To return to my heart’s one real and great ache, does personal popularity, enthusiasm and applause count for anything?  I had hoped – and, in fact, I go on hoping – that for every friend I have made in this country, the colored people as a whole have also gained a friend.  Britain is a Christian country, surely Christianity knows no color.

Because the Creator made some of us different colors – be it black, brown or yellow – is it in the power of anyone honestly and sincerely Christian at heart to look down on us as something inferior. Black sheep are certainly not to be found among people of one color only. I now return to America, still hoping that my efforts have not been quite in vain. I shall return again, and may those friends I – and, I hope, my people – have gained not merely remain loyal and true but multiply many times.

It was this dedication to the cause of her people that caused Harlem Renaissance literary figure Theophilus Lewis to say, “[Florence Mills] always regarded herself as our envoy to the world at large and she was probably the best one we ever had.”  That she did win friends was dramatically shown by the change in cynical British journalist Hannen Swaffer.  In 1923 he wrote such offensive racist material that Florence’s producer C. B. Cochran had him physically ejected from the London Pavilion theatre on opening night.  By 1927 Swaffer was an adoring fan and an apostle allowing Florence to use his column to spread her message of tolerance.  In later years he supported the cause of the Scottsboro Boys in his columns.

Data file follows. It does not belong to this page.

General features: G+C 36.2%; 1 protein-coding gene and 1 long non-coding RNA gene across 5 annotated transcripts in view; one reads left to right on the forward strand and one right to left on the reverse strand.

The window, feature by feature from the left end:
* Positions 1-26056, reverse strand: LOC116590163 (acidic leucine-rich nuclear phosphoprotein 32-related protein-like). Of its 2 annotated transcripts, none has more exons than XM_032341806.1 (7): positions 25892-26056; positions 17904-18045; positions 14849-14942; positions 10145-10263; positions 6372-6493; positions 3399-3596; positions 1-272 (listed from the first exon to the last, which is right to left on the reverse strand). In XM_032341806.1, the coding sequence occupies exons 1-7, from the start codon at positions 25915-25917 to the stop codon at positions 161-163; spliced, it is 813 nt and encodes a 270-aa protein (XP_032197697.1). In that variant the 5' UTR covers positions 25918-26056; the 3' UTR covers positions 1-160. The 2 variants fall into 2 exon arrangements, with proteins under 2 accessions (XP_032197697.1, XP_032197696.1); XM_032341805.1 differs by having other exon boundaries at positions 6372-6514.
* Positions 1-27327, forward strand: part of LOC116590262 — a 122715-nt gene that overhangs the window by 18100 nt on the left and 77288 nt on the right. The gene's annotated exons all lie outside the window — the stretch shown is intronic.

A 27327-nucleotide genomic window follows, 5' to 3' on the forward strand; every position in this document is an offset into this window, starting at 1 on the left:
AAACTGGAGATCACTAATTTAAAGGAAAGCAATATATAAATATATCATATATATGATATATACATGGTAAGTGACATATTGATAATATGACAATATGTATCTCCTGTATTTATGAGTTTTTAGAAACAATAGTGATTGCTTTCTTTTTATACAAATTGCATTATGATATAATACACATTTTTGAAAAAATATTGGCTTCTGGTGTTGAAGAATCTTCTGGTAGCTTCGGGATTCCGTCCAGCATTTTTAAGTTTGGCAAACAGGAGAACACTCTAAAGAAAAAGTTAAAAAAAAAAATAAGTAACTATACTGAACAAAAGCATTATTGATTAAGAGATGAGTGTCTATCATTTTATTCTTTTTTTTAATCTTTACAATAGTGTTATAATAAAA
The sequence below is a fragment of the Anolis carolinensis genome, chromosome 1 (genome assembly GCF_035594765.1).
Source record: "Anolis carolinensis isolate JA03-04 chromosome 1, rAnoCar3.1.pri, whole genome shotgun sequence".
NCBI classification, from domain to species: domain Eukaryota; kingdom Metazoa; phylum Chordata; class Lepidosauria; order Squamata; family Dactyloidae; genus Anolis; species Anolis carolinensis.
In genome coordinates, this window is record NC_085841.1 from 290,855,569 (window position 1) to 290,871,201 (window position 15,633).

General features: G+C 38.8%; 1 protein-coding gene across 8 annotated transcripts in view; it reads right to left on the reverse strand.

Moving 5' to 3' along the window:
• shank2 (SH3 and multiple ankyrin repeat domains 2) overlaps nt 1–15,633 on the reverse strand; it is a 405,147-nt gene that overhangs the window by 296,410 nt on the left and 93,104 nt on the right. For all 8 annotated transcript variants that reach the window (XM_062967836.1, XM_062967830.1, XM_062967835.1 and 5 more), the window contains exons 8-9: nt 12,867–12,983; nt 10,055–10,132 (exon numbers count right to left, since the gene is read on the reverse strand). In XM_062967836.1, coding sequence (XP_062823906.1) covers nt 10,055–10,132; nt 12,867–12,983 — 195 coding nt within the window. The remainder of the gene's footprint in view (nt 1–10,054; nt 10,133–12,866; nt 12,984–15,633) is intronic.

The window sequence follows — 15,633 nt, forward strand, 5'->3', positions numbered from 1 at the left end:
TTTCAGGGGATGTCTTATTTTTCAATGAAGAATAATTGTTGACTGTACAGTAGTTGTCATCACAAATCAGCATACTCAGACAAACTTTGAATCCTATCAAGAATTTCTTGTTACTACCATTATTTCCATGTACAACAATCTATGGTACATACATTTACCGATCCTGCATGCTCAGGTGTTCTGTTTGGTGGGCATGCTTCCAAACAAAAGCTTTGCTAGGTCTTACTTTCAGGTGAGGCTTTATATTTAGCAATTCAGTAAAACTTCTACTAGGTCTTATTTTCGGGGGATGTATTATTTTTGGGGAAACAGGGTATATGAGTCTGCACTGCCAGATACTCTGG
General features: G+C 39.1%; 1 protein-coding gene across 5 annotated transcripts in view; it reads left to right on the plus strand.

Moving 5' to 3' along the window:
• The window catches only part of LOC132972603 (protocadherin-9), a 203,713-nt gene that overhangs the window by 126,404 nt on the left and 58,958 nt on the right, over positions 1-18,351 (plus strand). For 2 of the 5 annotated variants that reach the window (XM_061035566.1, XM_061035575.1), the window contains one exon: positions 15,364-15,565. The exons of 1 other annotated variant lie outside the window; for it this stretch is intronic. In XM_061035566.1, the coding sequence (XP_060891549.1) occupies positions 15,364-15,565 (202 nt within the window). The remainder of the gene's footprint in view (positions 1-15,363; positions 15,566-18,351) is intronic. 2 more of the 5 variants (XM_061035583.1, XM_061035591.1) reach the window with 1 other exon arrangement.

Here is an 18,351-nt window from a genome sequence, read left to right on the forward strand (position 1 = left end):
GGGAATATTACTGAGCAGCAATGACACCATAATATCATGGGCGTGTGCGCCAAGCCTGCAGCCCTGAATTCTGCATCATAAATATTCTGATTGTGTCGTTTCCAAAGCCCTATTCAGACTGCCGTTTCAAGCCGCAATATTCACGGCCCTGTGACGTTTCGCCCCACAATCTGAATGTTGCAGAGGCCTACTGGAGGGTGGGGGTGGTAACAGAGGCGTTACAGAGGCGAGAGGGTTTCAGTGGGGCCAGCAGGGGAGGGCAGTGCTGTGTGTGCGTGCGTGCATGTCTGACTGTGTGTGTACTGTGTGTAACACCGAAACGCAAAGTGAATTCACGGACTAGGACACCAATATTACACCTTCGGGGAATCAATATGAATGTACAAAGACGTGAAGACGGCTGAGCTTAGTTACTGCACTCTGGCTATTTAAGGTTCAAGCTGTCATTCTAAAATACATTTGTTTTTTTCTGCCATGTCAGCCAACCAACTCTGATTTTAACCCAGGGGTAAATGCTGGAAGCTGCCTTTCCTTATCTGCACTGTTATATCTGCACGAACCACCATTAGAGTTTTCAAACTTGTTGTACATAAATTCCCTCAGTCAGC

Florence’s success in winning hearts and minds in England was due in no small part to her transparently sincere and lovable personality.  However, it was also helped greatly by the leaking, towards the end of her stay, of news about her covert charitable work in hospitals and along the London embankment where the homeless dwelt.  Even while suffering from her final illness, instead of going home to rest and comfort after show’s end, she would venture out into the London night to distribute anonymous charity, giving away her hard-earned money in sympathy for the plight of those less well-off.